More plaintiffs and defendants have been added to the lawsuit filed Tuesday against entities in the county government.
In a lawsuit filed against the Whitley County Council by Cleveland Township’s Steve Sickafoose in response to an alleged illegal meeting in July, Sickafoose’s twin brother Stan, along with Doug Reiff and Dale Haupert have been added to the list of plaintiffs.
Joining the Whitley County Council as defendants are the Whitley County Board of Commissioners and county attorney Daniel J. Sigler.
While the issue in the lawsuit is a “thrown-together” meeting by the county council for purposes of reversing a vote it had made just an hour or so earlier, those responsible for calling that meeting say it was an end that justified the means.
On July 28, the council met and voted down a tax referendum which the Whitko Community School Corporation sought to place on the Nov. 2 ballot for residents living within the school district.
Council members Jim Banks and Bill Overdeer were absent from the meeting.
According to state statute, the board, which serves as the governing body of the school corporation, cannot vote down the proposed referendum. The statute reads that the council “shall” approve the proposal.
Whitko Superintendent Steve Clason said the statute allows for the school district to merely “inform” the council of what it’s doing.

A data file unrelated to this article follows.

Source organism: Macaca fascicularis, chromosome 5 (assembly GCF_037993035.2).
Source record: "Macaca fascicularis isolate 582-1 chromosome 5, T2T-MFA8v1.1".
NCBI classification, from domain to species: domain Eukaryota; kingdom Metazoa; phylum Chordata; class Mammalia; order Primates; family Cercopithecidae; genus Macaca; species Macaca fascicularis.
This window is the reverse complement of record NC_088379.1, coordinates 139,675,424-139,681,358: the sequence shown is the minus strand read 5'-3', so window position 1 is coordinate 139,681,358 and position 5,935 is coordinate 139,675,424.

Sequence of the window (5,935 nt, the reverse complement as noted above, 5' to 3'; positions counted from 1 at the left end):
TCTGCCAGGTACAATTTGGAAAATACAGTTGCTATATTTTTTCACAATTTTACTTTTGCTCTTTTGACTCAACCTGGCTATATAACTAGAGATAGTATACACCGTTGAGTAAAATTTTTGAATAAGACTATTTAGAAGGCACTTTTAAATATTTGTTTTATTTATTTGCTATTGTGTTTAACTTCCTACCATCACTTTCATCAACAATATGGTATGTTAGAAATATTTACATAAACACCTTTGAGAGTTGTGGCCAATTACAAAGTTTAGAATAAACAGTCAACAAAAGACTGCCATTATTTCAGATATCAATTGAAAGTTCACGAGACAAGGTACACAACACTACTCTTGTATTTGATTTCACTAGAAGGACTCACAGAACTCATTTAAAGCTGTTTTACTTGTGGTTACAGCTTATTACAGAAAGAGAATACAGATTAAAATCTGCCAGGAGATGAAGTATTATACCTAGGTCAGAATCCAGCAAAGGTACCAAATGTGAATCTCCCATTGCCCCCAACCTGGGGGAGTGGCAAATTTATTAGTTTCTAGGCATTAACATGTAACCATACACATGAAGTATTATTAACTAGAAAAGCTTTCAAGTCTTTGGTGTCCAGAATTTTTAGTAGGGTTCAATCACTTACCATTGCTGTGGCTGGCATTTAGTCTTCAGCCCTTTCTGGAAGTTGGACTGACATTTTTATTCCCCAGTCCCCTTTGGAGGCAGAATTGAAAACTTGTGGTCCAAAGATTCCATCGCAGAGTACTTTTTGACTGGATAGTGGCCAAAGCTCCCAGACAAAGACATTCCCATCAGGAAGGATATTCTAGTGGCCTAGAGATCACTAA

Clason said during the first meeting, council members asked him about their authority in the matter. He added that the state statute was relatively new and that he himself was not completely sure of the council’s authority in the matter.
“When they were asking me questions, like ‘what happens if we vote it down?’ my response was that I really didn’t know because it was new to me as well.”
The council voted no on the referendum 3-1 with Kim Wheeler abstaining.
“When I was coming back from the meeting, I was scratching my head thinking ‘I’m not really sure they can do that.’” Clason said today.
“I called John (Whiteleader, Jr.) and he consulted with some people.”
Whiteleather, the school corporation’s attorney, became involved in getting the board back together in what is now being called by the lawsuit’s plaintiffs as an “illegal meeting,” allegedly violating Indiana’s Open Door Law.
“The board corrected the illegality of the first vote,” said Whiteleather of the result from the second meeting, a 3-1 passing vote.
At press time, no hearing date has been set for the lawsuit, which is scheduled to be heard by Whitley County Circuit Court Judge James Heuer.
Regardless of the outcome from that suit, the tax referendum will be up to the voters on Tuesday, being put on the ballot for residents in Whitley and Kosciusko counties.
The proposed tax is designed to raise money for the corporation’s general fund.
The property tax can be as high as 20 cents for every $100 assessed valuation.
School officials want the option to implement the tax any time in the next seven years to make up for cutbacks in state revenue.
If the corporation determines that less money is needed to fill the gaps, the tax levy could be less.